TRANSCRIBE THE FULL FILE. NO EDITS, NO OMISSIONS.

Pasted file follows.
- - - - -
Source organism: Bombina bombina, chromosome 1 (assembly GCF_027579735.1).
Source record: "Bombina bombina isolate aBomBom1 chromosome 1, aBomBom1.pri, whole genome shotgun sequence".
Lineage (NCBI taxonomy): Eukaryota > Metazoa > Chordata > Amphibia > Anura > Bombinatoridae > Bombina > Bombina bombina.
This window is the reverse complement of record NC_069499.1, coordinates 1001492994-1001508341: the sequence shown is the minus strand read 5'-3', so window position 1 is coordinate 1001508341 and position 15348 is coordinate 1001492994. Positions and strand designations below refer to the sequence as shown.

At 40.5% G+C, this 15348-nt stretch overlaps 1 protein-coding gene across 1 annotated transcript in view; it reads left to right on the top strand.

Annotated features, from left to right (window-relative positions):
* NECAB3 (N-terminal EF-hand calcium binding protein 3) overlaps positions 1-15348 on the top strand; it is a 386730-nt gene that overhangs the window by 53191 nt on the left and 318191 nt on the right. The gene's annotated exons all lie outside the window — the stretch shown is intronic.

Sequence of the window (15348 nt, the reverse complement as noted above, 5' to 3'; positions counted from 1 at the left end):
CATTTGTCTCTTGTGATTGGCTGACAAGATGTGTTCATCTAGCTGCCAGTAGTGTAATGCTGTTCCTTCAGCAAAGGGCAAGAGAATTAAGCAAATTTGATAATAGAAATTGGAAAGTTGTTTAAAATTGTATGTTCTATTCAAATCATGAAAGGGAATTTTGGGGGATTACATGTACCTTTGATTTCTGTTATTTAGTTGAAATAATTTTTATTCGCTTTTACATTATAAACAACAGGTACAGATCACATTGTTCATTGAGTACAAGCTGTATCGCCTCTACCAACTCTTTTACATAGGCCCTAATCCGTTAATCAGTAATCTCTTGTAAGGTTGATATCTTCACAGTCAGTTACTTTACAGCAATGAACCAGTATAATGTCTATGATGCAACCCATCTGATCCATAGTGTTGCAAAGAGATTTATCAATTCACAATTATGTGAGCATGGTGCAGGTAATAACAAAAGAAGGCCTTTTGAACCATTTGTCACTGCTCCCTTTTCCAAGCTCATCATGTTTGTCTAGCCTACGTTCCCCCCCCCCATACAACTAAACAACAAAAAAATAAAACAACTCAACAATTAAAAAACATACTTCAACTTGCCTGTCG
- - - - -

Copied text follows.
Source organism: Bombina bombina, chromosome 1 (assembly GCF_027579735.1).
Source record: "Bombina bombina isolate aBomBom1 chromosome 1, aBomBom1.pri, whole genome shotgun sequence".
Lineage (NCBI taxonomy): Eukaryota > Metazoa > Chordata > Amphibia > Anura > Bombinatoridae > Bombina > Bombina bombina.
This window is the reverse complement of record NC_069499.1, coordinates 1001492994-1001508341: the sequence shown is the minus strand read 5'-3', so window position 1 is coordinate 1001508341 and position 15348 is coordinate 1001492994. Positions and strand designations below refer to the sequence as shown.

At 40.5% G+C, this 15348-nt stretch overlaps 1 protein-coding gene across 1 annotated transcript in view; it reads left to right on the top strand.

Annotated features, from left to right (window-relative positions):
* NECAB3 (N-terminal EF-hand calcium binding protein 3) overlaps positions 1-15348 on the top strand; it is a 386730-nt gene that overhangs the window by 53191 nt on the left and 318191 nt on the right. The gene's annotated exons all lie outside the window — the stretch shown is intronic.

Sequence of the window (15348 nt, the reverse complement as noted above, 5' to 3'; positions counted from 1 at the left end):
CATTTGTCTCTTGTGATTGGCTGACAAGATGTGTTCATCTAGCTGCCAGTAGTGTAATGCTGTTCCTTCAGCAAAGGGCAAGAGAATTAAGCAAATTTGATAATAGAAATTGGAAAGTTGTTTAAAATTGTATGTTCTATTCAAATCATGAAAGGGAATTTTGGGGGATTACATGTACCTTTGATTTCTGTTATTTAGTTGAAATAATTTTTATTCGCTTTTACATTATAAACAACAGGTACAGATCACATTGTTCATTGAGTACAAGCTGTATCGCCTCTACCAACTCTTTTACATAGGCCCTAATCCGTTAATCAGTAATCTCTTGTAAGGTTGATATCTTCACAGTCAGTTACTTTACAGCAATGAACCAGTATAATGTCTATGATGCAACCCATCTGATCCATAGTGTTGCAAAGAGATTTATCAATTCACAATTATGTGAGCATGGTGCAGGTAATAACAAAAGAAGGCCTTTTGAACCATTTGTCACTGCTCCCTTTTCCAAGCTCATCATGTTTGTCTAGCCTACGTTCCCCCCCCCCATACAACTAAACAACAAAAAAATAAAACAACTCAACAATTAAAAAACATACTTCAACTTGCCTGTCG